In view of this the Board took steps to secure expert advice as to the best means to reach the desired end. Numerous engineers and contracting engineers interviewed the Board and made suggestions as to the best course to pursue. Finally they had the good fortune to secure the services of Mr. Worenskold, of Dallas, a consulting engineer, and after a thorough and painstaking investigation, supplemented by the experience of an overflow of the river, which threatened to destroy and did seriously impair the tubular wells and pump station while he had the matter under consideration, he gave it as his opinion that the tubular wells must ultimately be abandoned, and the only sure way to obtain an adequate supply of pure water for the city was to construct a pumping station and filtration plant on the bluff above the river on the west side, of sufficient capacity to furnish five million gallons per day of filtered water. The Board agreed with him and employed him to make a survey of the situation and advise what was necessary to be done to make the entire water plant commensurate with the needs of the city, and an estimate of the cost. This he did, and his estimate was that the construction of the filter plant, pump station, pumps and other equipment, and the extension of mains to round out the system, would cost $400,000. Promptly the citizens of Waco with remarkable unanimity voted the bonds to raise the money required. A site of twelve acres was purchased on the west side of the river, where the main portion of the city is located, about twelve blocks from the business district on a bluff overlooking the river. Here the new filter plant and pump station were erected. The filter plant was built by the Pittsburg Filter Company, at a cost of $85,000, with a daily capacity of five million gallons. It is so constructed that the capacity can be doubled by the addition of another unit without impairing the efficiency of the present plant. The turbidity of the Brazos at certain stages is of such unusual character and density as to impede filtration to such an extent that the plant cannot maintain its rated capacity. This is the only defect in the plant, and as yet no means have been found to overcome it. It has been minimized to a great extent by the increase in the artesian supply, as presently shown, and by laying a main securely anchored across the river, through which water is pumped from the tubular wells on the east side. A pumping station, in connection with the filter plant, was also erected on the new site, in which were installed two five million-gallon pumps, two 150 horse-power boilers and one 250 horse-power boiler. A clear water reservoir of one million gallons capacity was constructed adjoining the pump station, and a standpipe of eight hundred thousand gallons capacity, located on the highest hill overlooking the city, about one and three-quarter miles west from the station, and connected therewith by a twenty-four-inch main. Besides this, all water mains were readjusted and harmonized under a systematic and scientific plan for future development and extensions as the growth of the city may require. The whole was done under the skillful supervision of Mr. Werenskold, and the effective, and I may say, affectionate management, of our lamented Superintendent, Sam J. Quay. The cost of the entire improvement was $398,000, coming well within the original estimate of Mr. Werenskold. The supply of artesian water has always been a great factor with the Water Department. Until the construction of the new plant it was only available from the station at First and Webster streets where artesian water only is pumped. This station was installed by the Bell Water Company and has been in constant operation since the city purchased the plant. Until recently it was supplied by three dowing wells; two some distance away were made available by a gravity line and the third, known as the Jumbo, is located right at the station. It is the largest well ever drilled in Waco, having a diameter of 12 inches at the top. These wells, by natural flow, furnish daily about seven hundred and fifty thousand gallons. About three years ago some enterprising citizens with curiosity to peer deeper into the bowels of the earth around Waco to ascertain what of value might be found there asked for one of the unused wells on Bells Hill for that purpose. Satisfactory arrangements were made and a drill was put to work at the bottom of the well. After penetrating some three hundred and fifty feet a new flow was struck, equalling that of the well when first brought in by Captain Bell. After going some further the drill was inextricably caught and the enterprise abandoned. The well reverted to the city and has been connected up with the artesian pumping station ; and it, with another well, bored close by the station, furnish another seven hundred and fifty thousand gallons, so that this station now supplies about one and one-half million gallons of water per day. About one-half of the water which flows into the clear well at the filter plant is from the artesian source. Soon after the plant was completed two wells were drilled to the lower artesian depth and connected with the clear well, and later on it was discovered that two of the old wells on the east side taken over with the plant had a good flow, and these were connected up with the clear well by means of an eight-inch pipe laid across the river. These four wells furnish something like one million gallons daily. The tubular wells station in East Waco has not been abandoned. It is kept in running order at no great expense, and used in emergencies when the river water becomes unusually difcult to filter on account of extreme turbidity. A pipe has been laid across the river connecting it with the settling basin at the filter plant.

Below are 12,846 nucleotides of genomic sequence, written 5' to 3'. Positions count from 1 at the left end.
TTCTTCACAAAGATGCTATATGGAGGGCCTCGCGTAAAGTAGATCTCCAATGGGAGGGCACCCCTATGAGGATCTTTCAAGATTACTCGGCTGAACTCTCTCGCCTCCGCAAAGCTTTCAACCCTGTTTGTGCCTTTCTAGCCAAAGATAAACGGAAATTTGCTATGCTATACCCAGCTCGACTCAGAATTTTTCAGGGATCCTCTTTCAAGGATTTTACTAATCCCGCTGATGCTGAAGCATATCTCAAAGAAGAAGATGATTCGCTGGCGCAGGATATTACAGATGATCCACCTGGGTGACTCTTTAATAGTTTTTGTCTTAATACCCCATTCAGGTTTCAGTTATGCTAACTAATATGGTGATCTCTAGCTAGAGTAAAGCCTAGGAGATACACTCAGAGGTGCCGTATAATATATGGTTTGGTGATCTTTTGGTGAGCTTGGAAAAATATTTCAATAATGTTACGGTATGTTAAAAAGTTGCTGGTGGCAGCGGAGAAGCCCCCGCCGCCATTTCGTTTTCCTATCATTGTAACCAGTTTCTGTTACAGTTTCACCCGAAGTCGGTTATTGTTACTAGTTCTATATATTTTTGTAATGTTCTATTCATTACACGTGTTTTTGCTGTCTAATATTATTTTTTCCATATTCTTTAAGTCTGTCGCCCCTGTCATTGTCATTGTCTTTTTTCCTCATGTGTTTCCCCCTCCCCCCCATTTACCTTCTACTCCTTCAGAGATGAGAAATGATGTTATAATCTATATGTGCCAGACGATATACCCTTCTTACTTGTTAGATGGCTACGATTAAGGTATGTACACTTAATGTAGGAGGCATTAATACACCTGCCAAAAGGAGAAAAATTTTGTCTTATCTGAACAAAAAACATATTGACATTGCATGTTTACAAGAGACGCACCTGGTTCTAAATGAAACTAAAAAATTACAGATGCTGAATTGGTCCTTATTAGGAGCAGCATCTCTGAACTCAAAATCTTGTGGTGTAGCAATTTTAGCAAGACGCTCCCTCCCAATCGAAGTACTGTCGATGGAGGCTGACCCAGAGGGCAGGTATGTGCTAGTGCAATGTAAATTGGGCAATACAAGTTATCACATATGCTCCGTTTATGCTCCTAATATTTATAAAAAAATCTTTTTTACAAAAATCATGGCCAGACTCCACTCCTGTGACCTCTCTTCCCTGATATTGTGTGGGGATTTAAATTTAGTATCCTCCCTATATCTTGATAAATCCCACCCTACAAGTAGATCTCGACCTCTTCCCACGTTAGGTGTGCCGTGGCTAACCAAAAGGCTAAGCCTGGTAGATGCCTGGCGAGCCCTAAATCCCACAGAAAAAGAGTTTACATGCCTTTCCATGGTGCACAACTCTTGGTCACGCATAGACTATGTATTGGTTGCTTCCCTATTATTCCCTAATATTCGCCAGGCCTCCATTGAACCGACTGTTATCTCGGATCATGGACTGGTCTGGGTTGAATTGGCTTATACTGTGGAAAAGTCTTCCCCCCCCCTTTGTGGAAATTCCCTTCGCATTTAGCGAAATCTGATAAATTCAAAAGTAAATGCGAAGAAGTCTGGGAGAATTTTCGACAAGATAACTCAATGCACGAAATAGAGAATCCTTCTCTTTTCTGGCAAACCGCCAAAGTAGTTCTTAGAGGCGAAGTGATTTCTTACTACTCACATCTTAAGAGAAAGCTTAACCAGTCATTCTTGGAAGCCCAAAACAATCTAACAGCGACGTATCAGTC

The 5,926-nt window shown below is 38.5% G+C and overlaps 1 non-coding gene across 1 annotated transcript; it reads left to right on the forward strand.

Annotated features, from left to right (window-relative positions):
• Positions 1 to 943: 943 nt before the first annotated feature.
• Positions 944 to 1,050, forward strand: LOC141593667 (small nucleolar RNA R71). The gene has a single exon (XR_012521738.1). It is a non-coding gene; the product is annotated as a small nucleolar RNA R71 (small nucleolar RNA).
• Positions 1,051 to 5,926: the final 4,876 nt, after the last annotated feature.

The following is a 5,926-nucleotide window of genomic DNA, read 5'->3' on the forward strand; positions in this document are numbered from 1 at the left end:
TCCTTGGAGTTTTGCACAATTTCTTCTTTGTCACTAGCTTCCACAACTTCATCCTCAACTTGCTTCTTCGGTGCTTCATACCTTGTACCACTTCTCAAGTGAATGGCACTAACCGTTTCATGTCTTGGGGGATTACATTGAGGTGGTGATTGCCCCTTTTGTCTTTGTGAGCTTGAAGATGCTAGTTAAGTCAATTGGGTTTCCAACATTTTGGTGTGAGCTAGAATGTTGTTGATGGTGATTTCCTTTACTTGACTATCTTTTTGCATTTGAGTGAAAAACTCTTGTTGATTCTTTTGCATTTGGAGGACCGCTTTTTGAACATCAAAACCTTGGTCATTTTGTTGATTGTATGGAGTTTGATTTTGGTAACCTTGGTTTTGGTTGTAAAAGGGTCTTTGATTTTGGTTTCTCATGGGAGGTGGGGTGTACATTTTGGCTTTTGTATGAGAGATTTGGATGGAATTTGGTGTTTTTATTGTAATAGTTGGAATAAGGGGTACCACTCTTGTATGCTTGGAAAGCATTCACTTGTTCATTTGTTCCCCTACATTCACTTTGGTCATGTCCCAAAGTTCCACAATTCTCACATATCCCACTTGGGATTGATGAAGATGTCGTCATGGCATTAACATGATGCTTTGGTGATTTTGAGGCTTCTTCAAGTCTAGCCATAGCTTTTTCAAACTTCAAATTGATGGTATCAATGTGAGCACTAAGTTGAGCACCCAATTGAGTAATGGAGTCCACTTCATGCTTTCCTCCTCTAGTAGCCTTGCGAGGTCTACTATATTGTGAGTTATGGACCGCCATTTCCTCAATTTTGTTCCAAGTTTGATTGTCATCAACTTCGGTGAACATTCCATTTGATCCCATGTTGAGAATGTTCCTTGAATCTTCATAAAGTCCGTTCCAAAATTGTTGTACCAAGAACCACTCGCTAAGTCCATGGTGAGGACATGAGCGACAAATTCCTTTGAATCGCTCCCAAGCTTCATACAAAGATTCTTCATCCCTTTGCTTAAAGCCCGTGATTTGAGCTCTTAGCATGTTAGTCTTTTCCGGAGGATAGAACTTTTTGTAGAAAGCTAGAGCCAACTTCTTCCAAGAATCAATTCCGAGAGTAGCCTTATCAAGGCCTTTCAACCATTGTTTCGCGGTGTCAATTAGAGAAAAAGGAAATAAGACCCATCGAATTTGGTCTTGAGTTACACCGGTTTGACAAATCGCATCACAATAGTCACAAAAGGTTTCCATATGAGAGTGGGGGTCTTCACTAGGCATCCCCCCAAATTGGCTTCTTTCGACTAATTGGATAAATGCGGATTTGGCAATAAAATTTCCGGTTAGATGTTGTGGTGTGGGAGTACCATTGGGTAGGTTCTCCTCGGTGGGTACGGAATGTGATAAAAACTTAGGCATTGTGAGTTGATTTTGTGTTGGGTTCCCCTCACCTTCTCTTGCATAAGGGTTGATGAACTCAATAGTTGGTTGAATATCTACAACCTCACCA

Installation of Meters.